Thrashing brush and rubbing trees near buck high use areas also attracts bucks, especially mule deer that express dominance by thrashing.

Rustling leaves and pounding the ground with a stick or rattling racks, and grunting and blowing add realism to the sound of rattling and thrashing.

Wary bucks responding to rattling or calls generally approach from downwind. Use buck in rut, tarsal, forehead, doe urine or estrus scents to add realism and bring bucks into range after being attracted by rattling and calls. Use products to eliminate/suppress human and unnatural odors.

A buck or doe decoy added to rattling, calls and scents provides the final visual stimulus to bring in reluctant bucks and distract their attention from your position.

Patience is an asset in rattling. Bucks may respond from as far as 1/2 mile in calm weather in open country, and may take up to a half hour to come in. Rattle every 10-15 minutes to keep the buck interested.

If bucks are not nearby the initial contact of the antlers should be loud to get their attention. When bucks are nearby rattle softer.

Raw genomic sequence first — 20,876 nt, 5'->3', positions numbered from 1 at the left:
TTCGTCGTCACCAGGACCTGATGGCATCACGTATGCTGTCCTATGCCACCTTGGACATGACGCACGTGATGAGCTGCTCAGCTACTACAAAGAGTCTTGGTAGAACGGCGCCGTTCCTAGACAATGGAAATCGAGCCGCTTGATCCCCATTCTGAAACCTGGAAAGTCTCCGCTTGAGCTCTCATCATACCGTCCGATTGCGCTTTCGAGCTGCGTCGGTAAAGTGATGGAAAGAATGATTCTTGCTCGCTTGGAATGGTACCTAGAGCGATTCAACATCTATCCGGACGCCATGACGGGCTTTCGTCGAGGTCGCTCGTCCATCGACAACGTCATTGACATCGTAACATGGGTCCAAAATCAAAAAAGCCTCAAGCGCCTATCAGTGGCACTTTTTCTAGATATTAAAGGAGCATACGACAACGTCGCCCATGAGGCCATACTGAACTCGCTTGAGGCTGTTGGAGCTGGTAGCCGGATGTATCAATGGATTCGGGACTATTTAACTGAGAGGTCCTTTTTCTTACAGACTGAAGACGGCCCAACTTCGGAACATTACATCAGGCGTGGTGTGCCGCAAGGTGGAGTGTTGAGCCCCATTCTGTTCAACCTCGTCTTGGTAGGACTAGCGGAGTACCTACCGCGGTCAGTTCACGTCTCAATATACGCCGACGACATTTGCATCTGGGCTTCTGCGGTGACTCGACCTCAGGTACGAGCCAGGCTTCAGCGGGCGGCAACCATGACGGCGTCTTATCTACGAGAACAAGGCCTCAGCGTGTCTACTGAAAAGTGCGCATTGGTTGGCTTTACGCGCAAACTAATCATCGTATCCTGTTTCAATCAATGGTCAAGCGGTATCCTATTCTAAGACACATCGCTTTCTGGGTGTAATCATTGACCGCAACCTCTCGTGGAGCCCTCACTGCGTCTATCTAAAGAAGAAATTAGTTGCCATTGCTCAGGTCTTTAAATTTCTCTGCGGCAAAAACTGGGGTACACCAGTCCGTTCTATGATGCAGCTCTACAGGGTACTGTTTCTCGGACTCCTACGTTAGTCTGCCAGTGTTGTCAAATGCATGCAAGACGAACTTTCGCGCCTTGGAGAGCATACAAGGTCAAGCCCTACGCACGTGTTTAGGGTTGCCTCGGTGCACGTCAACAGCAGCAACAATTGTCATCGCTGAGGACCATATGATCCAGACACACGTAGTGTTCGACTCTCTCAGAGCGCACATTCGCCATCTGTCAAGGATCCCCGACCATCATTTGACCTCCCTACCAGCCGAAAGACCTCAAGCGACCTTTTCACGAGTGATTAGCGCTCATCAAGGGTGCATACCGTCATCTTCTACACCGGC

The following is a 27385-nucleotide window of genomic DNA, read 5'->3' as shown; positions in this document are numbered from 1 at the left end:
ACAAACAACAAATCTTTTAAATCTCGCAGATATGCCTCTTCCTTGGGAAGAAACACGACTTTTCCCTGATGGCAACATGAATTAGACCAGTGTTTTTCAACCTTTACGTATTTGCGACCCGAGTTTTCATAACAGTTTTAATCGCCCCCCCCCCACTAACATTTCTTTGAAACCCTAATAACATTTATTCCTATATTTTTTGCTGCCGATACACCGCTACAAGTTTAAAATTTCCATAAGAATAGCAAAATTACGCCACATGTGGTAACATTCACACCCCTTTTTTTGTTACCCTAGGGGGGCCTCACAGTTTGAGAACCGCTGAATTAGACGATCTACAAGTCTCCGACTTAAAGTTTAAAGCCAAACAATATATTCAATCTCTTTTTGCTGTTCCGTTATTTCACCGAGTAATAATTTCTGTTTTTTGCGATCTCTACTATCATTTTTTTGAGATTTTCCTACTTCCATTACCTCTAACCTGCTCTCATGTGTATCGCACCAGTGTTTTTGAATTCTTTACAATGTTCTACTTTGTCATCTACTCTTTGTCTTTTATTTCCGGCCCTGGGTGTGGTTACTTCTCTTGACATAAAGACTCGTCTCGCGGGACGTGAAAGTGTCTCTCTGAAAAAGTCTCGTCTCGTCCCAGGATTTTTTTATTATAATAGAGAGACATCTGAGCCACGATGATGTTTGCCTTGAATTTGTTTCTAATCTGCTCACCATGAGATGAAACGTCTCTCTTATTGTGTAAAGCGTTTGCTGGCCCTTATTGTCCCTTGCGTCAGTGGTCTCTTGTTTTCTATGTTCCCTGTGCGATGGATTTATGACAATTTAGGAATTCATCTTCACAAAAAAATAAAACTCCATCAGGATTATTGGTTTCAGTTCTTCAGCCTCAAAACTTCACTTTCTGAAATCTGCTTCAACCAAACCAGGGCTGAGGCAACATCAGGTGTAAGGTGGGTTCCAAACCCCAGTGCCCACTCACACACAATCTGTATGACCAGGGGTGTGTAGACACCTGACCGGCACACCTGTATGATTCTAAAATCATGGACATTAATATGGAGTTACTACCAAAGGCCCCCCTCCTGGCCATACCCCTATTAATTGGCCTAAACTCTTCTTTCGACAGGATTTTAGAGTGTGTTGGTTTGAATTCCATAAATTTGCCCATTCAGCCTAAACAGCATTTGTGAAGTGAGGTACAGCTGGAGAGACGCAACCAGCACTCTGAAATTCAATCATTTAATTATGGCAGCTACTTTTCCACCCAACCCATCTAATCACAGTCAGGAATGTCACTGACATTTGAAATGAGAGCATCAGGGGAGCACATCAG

Larger antlers and some imitation racks work best because their sound carries farther. Be sure to use racks with a neutral color so they aren't noticed by the deer.

During the pre-rut use long, loud rattling sequences to attract wide ranging bucks.

During peak rut, when the bucks are active, use short, loud rattling sequences. Long rattling sequences make you prone to discovery.

During post-rut use quiet, long rattling sequences. Bucks are not as aggressive after the rut and don't travel as much, give them time to respond.

After bringing the racks together roll your wrists and grind them together, simulating two bucks pushing and shoving each other for 1-3 minutes. Then stop and listen for a buck's approach for 3-5 minutes before beginning again.

If a buck shows up but won't come into range rattle softly while it can't see you, or use a grunt call to coax it into range.

If the buck starts to leave before you get a shot, or won't hold, still use a grunt call to stop it.

If you don't get a response when you rattle, wait a half hour and try again, then move a 1/4-1/2 mile away and try.

Before leaving the stand site check the area thoroughly, especially if you have been watching a deer. More than one buck may have responded and be nearby.

Don't try to rattle the same buck from the same site on successive days. If the buck comes in and you don't get a shot wait a couple of days before rattling from that site gain.

Try not to rattle to the same buck more than three times if it doesn't see a decoy or a deer when it comes in. If bucks don't see a deer when they respond to rattling they learn that something is wrong.

0
Your rating: None